Selecting a Lawyer

Every person or entity selecting a lawyer has unique needs. Included in the requirements are all or most of the following:

  • Specialization of the lawyer or law firm if the matter in which you need representation requires a special expertise.
  • The general qualifications of the lawyer or law firm, i.e. college, law school, reputation in the community, other clients of the lawyer or law firm that you know and who make a recommendation.
  • Fee structure. If you cannot afford them, then do not use them.
  • Their reputation for responsiveness to the client’s needs which starts with prompt return of phone calls.
  • Most important of all is how you, the client, relate to the lawyer and the law firm. Are you comfortable with them professionally and personally? Remember you may have occasion to spend substantial amounts of time with your lawyer and law firm.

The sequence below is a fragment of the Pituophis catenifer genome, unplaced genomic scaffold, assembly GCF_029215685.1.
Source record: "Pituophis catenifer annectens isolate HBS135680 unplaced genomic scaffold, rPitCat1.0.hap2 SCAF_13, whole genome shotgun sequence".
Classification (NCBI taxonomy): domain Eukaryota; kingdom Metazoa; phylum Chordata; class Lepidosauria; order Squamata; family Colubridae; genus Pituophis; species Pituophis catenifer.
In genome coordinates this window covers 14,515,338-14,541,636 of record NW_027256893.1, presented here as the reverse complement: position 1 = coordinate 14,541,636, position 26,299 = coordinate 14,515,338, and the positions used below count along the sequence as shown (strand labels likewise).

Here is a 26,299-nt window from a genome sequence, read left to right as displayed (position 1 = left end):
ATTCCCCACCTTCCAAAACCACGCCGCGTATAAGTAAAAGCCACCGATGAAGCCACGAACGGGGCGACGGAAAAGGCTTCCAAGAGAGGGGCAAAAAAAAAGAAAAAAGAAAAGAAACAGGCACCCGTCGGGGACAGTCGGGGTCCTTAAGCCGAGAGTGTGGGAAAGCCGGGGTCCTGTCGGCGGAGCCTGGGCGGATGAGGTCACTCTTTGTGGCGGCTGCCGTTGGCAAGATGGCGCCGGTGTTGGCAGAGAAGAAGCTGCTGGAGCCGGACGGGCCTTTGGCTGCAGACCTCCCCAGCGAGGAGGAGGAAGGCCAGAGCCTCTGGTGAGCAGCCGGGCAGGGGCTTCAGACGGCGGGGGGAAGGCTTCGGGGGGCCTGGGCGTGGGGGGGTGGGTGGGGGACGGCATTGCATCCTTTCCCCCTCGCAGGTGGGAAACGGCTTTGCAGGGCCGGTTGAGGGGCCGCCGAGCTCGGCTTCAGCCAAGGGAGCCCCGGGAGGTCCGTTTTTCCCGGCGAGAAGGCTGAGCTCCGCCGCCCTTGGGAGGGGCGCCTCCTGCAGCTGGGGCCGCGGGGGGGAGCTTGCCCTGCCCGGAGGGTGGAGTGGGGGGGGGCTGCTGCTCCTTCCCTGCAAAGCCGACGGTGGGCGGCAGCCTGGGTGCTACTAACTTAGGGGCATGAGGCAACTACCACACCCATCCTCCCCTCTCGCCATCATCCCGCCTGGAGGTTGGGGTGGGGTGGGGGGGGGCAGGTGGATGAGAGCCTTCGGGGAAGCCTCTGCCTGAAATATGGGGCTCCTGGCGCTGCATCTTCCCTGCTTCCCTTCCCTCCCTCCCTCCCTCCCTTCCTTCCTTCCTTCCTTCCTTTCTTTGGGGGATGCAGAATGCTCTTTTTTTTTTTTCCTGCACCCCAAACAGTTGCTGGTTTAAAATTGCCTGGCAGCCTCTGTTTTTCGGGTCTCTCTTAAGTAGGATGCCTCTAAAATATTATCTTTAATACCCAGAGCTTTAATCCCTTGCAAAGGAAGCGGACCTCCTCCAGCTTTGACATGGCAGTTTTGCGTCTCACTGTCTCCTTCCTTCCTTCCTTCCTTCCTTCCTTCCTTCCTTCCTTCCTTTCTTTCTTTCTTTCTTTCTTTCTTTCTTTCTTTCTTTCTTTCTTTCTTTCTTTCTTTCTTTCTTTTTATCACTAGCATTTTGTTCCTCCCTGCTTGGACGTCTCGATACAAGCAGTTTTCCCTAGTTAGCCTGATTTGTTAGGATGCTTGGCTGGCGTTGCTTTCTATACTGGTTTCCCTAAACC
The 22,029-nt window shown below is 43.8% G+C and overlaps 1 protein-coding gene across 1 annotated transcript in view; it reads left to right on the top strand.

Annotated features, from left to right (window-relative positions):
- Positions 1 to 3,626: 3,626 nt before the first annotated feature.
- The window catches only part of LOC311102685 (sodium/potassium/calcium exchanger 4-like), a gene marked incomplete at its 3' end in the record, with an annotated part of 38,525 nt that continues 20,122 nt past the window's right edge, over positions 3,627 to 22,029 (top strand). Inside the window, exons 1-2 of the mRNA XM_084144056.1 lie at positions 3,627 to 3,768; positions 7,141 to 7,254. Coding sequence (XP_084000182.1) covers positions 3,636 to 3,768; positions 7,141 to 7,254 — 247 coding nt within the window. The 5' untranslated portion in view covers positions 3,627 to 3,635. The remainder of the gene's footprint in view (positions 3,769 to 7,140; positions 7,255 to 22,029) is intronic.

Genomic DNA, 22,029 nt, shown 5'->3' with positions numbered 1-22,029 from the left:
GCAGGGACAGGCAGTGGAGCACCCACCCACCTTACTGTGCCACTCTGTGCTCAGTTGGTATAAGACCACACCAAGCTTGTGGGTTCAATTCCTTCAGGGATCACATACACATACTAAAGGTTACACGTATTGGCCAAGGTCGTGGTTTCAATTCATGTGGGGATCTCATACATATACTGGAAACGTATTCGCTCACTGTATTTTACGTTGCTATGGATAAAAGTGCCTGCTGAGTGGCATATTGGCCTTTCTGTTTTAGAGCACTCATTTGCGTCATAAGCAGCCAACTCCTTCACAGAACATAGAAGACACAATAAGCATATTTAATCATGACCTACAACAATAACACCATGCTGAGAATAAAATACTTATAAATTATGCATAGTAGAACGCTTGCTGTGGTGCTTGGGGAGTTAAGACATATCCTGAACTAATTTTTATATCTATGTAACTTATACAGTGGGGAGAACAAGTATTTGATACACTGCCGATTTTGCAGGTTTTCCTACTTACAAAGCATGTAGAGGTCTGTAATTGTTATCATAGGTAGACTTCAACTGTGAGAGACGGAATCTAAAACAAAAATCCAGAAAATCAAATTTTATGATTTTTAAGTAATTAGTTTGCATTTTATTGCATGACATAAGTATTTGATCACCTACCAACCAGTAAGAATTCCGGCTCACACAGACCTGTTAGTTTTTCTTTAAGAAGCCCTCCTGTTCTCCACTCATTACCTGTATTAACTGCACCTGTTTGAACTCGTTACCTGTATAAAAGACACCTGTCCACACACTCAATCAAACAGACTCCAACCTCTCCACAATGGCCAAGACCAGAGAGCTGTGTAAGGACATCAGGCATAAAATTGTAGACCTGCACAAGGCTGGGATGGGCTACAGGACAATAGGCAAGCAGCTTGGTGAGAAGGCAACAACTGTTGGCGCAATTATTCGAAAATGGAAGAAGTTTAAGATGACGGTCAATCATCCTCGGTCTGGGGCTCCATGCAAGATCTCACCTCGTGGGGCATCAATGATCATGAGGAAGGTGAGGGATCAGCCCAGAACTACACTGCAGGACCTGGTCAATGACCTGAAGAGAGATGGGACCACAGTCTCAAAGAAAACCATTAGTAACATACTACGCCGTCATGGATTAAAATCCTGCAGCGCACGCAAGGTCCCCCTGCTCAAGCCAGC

The following are the usual sources people use to select their lawyers:

  1. Local bar associations usually have a list of qualified lawyers and their specialties
  2. Lawyer referral services such as Martindale & Hubbel (Martindale) which lists the lawyers, educational background, specialties and courts where they are admitted to practice. Martindale also rates lawyer by their ability and honesty. The ratings are created by the lawyer’s peers. Martindale, for example has four ratings c-v, b-v,  a-v and preeminent.  The v relates to honesty and integrity. Preeminent is the highest rating a law firm can achieve. (Our law firm has a pre-eminent rating.)
  3. Recommendations from other people who have used a law firm and were satisfied
  4. Recommendations from other lawyers you know who do not do the type of work you require
  5. Lawyer’s website
  6. Other forms of advertising.

Of course, items 5 and 6 are marketing tools and may not be objective.

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